But after several months of calm, ISIS on Friday claimed an attack in central Egypt that killed six Coptic Christian pilgrims and one Anglican worshipper.
Gunmen opened fire on the devotees as they headed home on a bus from the Saint Samuel monastery in Minya province south of the Egyptian capital.
“At a time when ISIS is weakened in the Sinai, it is trying to launch operations elsewhere in Egypt,” said Mustafa al-Sayyid, a political science professor at Cairo University.
Copts, a Christian minority that make up 10% of Egypt’s 97 million people, have been repeatedly targeted by ISIS in recent years.
And Minya province, said Sayyed, provides “fertile ground” for militants operations.
The latest attack was preceded by a nearby assault in May 2017 also claimed by ISIS, when masked gunmen ordered Christians traveling to Saint Samuel to get off buses and recant their faith.
The pilgrims refused and were shot one by one, leaving 28 people dead.
“The Islamists are rooted in central and upper Egypt, particularly in Minya and Asyut – it is not difficult for ISIS to recruit in this region,” said Sayyed.
The militants’ goal is to show that “Egypt is not stable, even as (Abdel Fattah al-Sisi) tries to give this impression,” he added.
Another expert said it was clear ISIS is far from defeated in Egypt.
HA Hellyer, a senior non-resident fellow at the Atlantic Council and the Royal United Services Institute in London, said, “This latest attack shows that the anti-ISIS campaign has not yet succeeded in Egypt, despite obvious efforts by the authorities to tackle it in different parts of the country.”
Since December 2016, militants attacks in Egypt have left more than 100 Christians dead.
Hellyer said the latest assault “shows that the wider issue of sectarianism being instrumentalized to support certain parts of radical extremist opposition continues to be a massive problem”.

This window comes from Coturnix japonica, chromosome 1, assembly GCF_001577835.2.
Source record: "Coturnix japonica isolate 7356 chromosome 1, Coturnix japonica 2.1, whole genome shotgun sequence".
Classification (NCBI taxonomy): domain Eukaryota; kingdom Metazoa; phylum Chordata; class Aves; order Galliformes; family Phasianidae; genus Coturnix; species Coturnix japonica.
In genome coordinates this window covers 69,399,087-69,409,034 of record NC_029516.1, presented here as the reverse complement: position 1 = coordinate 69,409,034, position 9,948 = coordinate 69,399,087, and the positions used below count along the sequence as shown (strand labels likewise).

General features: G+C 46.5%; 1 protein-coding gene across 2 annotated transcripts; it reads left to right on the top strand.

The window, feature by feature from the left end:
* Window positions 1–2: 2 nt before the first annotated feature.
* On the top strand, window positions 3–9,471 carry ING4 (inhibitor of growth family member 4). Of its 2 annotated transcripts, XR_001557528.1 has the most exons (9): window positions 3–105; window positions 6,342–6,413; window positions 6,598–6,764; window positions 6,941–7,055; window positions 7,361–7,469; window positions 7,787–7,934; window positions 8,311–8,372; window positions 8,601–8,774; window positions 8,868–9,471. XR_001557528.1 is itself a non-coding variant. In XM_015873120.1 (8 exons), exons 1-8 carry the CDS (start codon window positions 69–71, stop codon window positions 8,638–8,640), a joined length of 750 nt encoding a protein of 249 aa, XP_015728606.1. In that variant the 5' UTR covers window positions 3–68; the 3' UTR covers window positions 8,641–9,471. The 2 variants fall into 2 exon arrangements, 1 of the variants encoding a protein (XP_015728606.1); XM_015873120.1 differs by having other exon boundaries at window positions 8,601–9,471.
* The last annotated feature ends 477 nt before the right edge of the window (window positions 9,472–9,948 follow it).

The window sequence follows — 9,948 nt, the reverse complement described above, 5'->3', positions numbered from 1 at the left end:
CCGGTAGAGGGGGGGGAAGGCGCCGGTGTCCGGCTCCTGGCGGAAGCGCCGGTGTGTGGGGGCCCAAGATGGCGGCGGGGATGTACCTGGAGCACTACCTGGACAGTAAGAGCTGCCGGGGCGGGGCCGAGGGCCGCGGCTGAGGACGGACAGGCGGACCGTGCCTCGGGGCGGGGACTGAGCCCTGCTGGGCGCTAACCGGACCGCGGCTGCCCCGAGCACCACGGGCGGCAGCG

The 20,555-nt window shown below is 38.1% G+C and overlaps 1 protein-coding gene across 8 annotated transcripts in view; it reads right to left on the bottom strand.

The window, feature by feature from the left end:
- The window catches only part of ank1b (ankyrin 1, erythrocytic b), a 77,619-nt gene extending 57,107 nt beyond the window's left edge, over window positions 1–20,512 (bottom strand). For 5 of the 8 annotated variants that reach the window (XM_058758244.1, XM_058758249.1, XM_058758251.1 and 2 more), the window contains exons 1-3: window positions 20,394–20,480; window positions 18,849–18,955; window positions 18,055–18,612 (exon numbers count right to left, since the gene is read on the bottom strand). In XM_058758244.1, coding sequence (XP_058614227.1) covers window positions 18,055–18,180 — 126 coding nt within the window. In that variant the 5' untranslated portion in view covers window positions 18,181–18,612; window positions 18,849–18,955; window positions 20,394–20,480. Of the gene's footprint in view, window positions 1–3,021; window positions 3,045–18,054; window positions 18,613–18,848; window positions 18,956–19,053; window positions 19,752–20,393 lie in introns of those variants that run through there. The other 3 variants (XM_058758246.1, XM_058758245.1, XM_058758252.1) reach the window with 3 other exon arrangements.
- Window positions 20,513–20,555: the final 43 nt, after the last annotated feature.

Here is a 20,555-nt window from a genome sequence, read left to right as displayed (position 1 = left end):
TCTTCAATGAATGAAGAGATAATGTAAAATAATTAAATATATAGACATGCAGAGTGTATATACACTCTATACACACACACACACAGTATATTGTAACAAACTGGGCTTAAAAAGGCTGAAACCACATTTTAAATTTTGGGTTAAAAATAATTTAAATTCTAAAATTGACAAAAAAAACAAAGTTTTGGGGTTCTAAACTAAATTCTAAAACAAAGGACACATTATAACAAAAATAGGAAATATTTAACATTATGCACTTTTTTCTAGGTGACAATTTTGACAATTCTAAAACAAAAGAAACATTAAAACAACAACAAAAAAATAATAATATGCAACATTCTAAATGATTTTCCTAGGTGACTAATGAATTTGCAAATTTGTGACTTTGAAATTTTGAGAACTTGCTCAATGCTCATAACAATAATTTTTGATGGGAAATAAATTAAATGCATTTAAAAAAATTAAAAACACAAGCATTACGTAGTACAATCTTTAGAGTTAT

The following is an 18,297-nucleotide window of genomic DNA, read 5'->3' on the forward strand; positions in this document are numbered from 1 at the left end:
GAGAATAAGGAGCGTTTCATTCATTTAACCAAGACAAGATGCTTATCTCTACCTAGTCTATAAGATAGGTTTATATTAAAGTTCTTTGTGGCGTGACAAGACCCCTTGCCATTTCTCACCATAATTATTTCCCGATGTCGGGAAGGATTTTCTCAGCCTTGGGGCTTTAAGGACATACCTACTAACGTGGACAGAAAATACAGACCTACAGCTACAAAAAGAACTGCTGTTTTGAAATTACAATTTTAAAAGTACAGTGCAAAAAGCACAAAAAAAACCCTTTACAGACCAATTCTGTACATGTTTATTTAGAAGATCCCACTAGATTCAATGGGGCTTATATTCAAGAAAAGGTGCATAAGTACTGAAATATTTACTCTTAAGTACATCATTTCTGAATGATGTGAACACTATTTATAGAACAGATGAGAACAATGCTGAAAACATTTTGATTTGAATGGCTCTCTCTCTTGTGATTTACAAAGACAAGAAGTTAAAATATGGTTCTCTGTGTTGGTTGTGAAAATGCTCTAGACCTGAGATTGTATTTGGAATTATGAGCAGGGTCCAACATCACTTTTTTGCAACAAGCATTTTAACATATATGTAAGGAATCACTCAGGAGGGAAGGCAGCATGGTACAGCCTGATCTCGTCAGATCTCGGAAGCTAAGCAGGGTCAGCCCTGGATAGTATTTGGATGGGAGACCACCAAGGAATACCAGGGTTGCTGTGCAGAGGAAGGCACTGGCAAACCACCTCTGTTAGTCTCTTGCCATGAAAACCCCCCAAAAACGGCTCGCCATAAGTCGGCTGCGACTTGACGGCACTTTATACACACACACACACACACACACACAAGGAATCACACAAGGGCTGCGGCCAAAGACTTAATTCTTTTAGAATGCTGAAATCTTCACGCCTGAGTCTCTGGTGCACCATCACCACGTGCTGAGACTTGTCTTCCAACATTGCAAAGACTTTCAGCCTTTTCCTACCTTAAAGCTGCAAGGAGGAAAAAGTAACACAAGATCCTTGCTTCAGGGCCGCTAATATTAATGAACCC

Since Egypt’s military toppled Egypt’s first democratic President Mohamed Morsi in 2013, extremists have regularly attacked security forces, killing hundreds of police officers and soldiers.
The Egyptian Ansar Beit al-Maqdis group pledged allegiance to ISIS in 2014, gaining expertise and logistical support from the international jihadist group, which once controlled a self-styled “caliphate” in parts of Iraq and Syria.
The militants soon ramped up their attacks on civilians, planting a bomb on a Russian airliner carrying holidaymakers from a south Sinai resort in 2015, killing all 224 people on board.
In response to the uptick in attacks – and under the guise of tackling terrorism – Sisi has repressed all forms of Islamist opposition, crushing secular dissent along the way.
In late November 2017, Sisi gave his security forces three months to re-establish order in the Sinai after an attack against a mosque that killed more than 300 in the peninsula’s north.
But nearly a year after that ultimatum – and nine months after the military offensive began – the militants’ insurgency in the Sinai remains alive.
Friday’s attack in Minya province showed that ISIS can still hit hard outside the peninsula, despite retaining only a few hundred or so increasingly squeezed fighters in Egypt, according to experts.
The army said in October it had killed more than 450 militants since the start of the Sinai operation, while the regime says it has lost around 30 soldiers.
Press access to the areas affected by military operations is entirely cut off, making it hard to corroborate what is happening on the ground.
Rights groups regularly denounce what they call a failure by the state to provide for populations in the operational zone – accusations the authorities deny.